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The Episcopal Church’s ratification of same sex marriage at its General Convention in Indianapolis on Tuesday is the almost logical outcome of its decades long trajectory away from theological orthodoxy. It reveals a heterodox understanding of the universal church, of the Scriptures, of human nature, and of the full identity and mission of Jesus Christ. The Episcopal Church joins the even more liberal United Church of Christ in redefining marriage. Both denominations are among the fastest declining in America. That decline will continue indefinitely and maybe even accelerate.


Even more troubling is the Episcopal Church’s official embrace of transgenderism. Here is essentially a Gnostic faith that mental and emotional self-realization trumps physical reality. Each self-actualized individual can in fact perpetually reinvent himself or herself into endlessly possible new sexual identities. Male today, female tomorrow, then some yet to be determined new gender next week. The Christian hope and understanding that the human body is called to be a sacred temple of the Holy Spirit that will ultimately resurrect, as Christ resurrected, for all eternity is largely lost or ignored under the transgender ideology.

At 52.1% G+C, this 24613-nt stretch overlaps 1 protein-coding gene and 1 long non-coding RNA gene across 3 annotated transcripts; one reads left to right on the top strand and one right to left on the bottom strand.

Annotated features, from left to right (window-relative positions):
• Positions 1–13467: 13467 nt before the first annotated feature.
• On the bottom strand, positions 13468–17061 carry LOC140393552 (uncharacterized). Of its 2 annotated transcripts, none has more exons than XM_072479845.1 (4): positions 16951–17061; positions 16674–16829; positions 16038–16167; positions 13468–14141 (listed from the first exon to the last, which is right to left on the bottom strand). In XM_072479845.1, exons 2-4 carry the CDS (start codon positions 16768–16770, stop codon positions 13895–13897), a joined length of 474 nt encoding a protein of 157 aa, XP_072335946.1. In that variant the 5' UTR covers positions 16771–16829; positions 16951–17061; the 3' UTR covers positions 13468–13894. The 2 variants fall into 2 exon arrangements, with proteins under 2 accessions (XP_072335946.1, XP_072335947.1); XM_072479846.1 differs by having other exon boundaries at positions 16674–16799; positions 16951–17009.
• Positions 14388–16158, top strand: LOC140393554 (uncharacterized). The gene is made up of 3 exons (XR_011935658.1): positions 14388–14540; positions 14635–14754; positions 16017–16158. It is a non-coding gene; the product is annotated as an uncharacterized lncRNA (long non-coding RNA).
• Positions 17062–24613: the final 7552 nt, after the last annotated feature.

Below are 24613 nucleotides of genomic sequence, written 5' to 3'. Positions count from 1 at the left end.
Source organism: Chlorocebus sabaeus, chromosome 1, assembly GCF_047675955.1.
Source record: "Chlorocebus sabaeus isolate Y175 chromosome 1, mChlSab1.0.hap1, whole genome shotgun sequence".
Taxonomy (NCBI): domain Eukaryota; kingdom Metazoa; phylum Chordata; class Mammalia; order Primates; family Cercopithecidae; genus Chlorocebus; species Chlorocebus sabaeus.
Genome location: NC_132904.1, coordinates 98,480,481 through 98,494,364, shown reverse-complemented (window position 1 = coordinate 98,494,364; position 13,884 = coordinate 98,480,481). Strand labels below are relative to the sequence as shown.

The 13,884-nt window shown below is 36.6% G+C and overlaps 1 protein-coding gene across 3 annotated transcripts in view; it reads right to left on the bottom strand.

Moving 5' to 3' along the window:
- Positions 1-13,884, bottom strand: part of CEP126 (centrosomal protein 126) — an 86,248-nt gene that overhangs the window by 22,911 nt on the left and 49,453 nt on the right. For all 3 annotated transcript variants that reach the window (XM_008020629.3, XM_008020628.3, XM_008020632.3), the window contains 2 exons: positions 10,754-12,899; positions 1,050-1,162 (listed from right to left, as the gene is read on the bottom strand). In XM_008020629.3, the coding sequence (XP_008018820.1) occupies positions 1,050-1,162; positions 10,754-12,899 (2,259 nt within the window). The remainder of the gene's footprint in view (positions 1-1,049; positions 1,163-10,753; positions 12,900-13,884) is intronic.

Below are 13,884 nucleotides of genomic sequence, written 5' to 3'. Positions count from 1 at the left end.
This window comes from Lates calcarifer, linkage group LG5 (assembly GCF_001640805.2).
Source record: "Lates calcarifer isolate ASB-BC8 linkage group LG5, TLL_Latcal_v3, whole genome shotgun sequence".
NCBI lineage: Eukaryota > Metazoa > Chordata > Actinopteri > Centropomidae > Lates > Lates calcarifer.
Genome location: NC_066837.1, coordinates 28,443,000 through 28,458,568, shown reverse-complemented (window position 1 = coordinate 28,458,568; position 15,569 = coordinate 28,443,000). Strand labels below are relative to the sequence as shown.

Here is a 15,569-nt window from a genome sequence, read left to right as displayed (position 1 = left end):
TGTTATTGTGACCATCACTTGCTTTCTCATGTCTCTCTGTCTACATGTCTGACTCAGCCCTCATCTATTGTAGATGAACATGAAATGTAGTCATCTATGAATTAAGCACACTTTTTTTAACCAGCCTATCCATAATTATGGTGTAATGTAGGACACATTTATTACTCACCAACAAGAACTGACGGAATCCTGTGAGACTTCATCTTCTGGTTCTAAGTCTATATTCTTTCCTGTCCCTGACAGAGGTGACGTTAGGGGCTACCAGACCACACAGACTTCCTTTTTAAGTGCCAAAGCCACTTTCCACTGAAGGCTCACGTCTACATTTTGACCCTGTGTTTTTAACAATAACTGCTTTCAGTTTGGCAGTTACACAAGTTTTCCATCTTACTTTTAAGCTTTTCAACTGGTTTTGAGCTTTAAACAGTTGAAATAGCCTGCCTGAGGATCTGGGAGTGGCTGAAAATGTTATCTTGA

What is the ultimate ceiling or floor of this strange new course upon which the Episcopal Church is launched? Only God knows. But certainly the denomination will become even more so the preserve of largely upper income, white, liberal urbanites who have the luxury to indulge in utopian fads. The Episcopal Church was once derided as the Republican Party at prayer. Now what is it? MSNBC at prayer?

Meanwhile, the global Anglican Communion, now perhaps over 80 million strong, is thriving in most places. Once a leader in that communion, the Episcopal Church, at 1.9 million members and fast falling, absent a massive influx of cross dressing spiritual seekers, faces a sad. cloudy future, mostly dependent on the endowments bequeathed by the long deceased. Yet the Holy Spirit still lives on this earth, and He may yet reclaim what others consider hopelessly lost.